Archive for September, 2010

Hudson’s Bay Company (1849) Heritage Trail opens!

September 20, 2010 By: DonH Category: Heritage Trails No Comments →

Chawathil Chief, Rhoda Peters, and Leon Nelson (and son) provided a First Nations welcome
and congratulated Hope Mountain Centre on the re-opening of the historic trail first used by
Indigenous people for trade and sustenance.

The official “Grand Opening” of the Hudson’s Bay Company (1849) Heritage Trail took place September 11 at Peers Creek, the newly-constructed western trailhead of this 50-km-long historic  route over the North Cascades. Hope Mayor Laurie French and Chawathil First Nation Chief Rhoda Peters presided over the trail’s official re-opening.
Work on this exciting project has been underway for the past two summers, preparing the trail for re-opening as a
hiking and horseback route.  It is a provincially-designated “Heritage Trail” protected by a 200-metre buffer centred on the trail.An HBC Trail Steering Committee, led by the Hope Mountain Centre, is overseeing construction.  Participants include the Ministry of Tourism, Culture and the Arts, Fraser Valley Regional District, Backcountry Horsemen of BC, the New Pathways to Gold Society, and private citizens.  The project has also received official endorsement by the District of Hope (Mayor and Council).Initial funding for restoration has been provided by New Pathways to Gold Society (NPTGS), the Ministry of Tourism, Culture and the Arts, and the National Trails Coalition (NTC). The HBC (1849) Heritage Trail is one of several successful projects that the NPTGS has been priveleged to participate in, thanks to funding from the Ministry of Tourism, Culture and the Arts.

Part Four: Curtain call

September 01, 2010 By: DonH Category: Iggy's Pop Concert No Comments →

A promise kept

Which brings me to the next dilemma? How to end this entry? Again, at the Province, I would have written something like, “the curtain finally fell on Iggy’s pop concert as he headed off into the sunset, bound for Kamloops, the tournament capital of Canada.”

But I think I’ll resist the temptation and just say both the diary and the George Munro Grant poster are part of the Yale Museum’s collection now and maybe you oughtta drop by and see why people keep on coming back to Yale year after year…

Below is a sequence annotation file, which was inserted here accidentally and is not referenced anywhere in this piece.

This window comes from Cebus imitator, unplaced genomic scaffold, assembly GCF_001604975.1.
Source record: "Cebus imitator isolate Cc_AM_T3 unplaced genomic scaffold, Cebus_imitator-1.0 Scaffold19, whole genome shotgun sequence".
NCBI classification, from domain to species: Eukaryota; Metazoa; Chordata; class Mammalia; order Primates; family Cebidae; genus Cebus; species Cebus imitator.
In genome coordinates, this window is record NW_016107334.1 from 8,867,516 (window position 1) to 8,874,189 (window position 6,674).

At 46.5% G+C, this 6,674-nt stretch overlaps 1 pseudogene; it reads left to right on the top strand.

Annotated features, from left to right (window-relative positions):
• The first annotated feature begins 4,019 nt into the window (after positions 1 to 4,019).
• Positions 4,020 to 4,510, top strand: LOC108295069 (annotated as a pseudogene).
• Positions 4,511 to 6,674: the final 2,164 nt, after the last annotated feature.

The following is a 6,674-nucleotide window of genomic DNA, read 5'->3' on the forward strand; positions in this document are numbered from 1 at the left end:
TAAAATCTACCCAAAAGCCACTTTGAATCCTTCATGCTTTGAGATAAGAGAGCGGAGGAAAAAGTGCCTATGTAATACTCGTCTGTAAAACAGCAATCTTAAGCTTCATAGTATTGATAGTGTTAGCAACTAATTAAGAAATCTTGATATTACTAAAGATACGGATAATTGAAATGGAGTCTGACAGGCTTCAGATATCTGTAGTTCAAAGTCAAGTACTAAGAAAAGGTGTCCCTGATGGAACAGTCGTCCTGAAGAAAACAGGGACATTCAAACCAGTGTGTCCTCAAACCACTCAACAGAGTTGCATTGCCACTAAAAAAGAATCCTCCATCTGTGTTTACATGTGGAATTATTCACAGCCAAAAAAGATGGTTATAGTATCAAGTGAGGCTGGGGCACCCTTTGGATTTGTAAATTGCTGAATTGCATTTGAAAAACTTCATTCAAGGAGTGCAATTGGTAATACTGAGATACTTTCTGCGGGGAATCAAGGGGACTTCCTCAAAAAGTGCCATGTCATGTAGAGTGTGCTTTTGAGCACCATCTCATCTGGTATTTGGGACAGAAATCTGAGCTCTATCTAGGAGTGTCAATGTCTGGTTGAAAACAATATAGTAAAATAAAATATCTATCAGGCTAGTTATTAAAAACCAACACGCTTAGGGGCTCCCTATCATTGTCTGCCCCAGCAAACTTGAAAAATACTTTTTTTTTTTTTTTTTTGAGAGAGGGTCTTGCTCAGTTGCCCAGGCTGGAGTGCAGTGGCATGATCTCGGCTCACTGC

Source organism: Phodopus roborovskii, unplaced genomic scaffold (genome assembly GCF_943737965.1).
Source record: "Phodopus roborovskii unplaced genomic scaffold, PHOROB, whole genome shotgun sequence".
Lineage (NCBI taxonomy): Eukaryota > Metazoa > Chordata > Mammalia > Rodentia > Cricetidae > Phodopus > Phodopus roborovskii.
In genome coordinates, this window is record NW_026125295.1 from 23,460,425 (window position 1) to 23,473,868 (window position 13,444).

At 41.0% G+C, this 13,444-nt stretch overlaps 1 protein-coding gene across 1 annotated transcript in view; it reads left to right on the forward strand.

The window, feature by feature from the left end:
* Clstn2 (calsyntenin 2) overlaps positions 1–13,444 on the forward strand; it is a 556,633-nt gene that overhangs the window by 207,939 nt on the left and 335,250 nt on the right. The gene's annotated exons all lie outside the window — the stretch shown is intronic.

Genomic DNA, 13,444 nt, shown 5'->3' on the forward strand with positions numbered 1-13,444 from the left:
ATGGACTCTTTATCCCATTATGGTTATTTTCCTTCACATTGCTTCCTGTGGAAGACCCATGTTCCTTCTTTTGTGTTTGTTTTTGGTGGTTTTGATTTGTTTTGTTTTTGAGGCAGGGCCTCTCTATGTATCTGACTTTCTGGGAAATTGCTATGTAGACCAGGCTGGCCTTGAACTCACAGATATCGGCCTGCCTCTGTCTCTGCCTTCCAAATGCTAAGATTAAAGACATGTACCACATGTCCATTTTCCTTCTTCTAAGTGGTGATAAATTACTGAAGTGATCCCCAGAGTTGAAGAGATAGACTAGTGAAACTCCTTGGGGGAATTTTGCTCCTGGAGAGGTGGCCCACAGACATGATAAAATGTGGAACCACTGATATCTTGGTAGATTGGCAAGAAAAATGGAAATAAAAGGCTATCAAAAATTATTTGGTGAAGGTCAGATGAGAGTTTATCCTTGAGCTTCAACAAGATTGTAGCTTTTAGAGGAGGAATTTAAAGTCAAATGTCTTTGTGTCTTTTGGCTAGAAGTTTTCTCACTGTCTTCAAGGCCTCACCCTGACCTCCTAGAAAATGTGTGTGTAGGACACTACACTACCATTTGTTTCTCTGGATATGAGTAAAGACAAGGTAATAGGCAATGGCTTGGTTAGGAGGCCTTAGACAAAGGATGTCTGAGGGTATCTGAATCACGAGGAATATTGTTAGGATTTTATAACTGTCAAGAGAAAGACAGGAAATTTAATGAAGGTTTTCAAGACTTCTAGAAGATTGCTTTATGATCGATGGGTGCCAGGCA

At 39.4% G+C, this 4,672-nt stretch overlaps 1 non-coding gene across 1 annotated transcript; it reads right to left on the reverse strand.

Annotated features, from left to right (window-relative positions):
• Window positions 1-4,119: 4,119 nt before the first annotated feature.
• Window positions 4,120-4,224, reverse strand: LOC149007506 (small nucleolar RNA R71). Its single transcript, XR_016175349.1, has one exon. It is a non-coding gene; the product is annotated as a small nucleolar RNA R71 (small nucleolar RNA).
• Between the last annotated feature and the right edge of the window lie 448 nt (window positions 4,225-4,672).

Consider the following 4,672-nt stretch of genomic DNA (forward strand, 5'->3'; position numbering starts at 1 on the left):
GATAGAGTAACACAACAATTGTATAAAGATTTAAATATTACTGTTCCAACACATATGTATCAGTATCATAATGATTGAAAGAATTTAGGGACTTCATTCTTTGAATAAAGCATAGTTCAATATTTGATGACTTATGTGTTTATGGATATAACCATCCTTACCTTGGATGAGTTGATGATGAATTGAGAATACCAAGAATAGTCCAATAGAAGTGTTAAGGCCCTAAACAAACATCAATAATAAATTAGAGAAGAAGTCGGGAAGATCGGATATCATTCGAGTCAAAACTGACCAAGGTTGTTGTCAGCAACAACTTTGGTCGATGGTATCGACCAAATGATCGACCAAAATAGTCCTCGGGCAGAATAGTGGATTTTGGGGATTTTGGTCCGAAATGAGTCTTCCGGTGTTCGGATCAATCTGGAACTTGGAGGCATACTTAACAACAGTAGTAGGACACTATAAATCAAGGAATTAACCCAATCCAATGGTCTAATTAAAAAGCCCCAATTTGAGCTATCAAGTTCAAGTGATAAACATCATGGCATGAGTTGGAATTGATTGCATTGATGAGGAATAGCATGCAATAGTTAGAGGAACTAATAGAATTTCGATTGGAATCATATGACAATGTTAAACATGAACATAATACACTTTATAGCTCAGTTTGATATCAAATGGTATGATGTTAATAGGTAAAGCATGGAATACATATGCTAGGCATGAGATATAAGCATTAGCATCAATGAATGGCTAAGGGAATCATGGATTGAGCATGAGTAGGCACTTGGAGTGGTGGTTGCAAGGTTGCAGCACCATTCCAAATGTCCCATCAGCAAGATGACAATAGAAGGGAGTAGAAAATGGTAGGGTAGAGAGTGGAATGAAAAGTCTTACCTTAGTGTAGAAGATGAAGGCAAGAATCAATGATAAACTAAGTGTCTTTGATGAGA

Part Three: Historic Poster-boy

September 01, 2010 By: DonH Category: Iggy's Pop Concert No Comments →

In amidst the media mob

The Liberal bus pulls in and here comes Ignatieff, moving through the crowd, smiling, shaking hands. He sees the poster of George Munro Grant and makes a beeline for it. He has his picture taken next to it. Pretty soon, people are lining up to have their pictures taken with Ignatieff and his ancestor’s image.

During his speech to the crowd, Ignatieff put aside politics and instead read entries from his great-grandfather’s diary written during his stay in Yale. And like his ancestor, Ignatieff knew that this is a special place.

“Yale is a place that looks like a church without a roof.. it is so beautiful, here there is a sense that you are free , a sense that you can have a good life here, these things are universal.”

It’s a heartfelt speech. Adamson joins Ignatieff at the presentation of the diary to Bronwyn Punch, president of the Yale Historical Society, along with a copy of the book Ocean to Ocean. After a tour of the museum, all too soon, he’s back on the bus and headed for Kamloops.

Part Two: Take nothing for Grant-ed…

September 01, 2010 By: DonH Category: Iggy's Pop Concert No Comments →

B.C. Environment Minister Barry PennerSo, what’s all this got to do with Ignatieff?

In the 138 years since Grant’s visit to Yale, lots has changed — including Yale itself. It is not the boisterous boomtown of nearly 10,000 people it once was. But the sense of history, the sense that this is a very special, very important place, has not. It’s evident in the crowd of committed peopole who are here: Sue Baerg and others from the Yale and District Historical Society, Tanya Lee Jones of the Yale and District Ratepayers Association, Jennifer Iredale from the B.C. Heritage Branch and people from all over who have been drawn here. The basket-making workshop is in full swing in the upper field.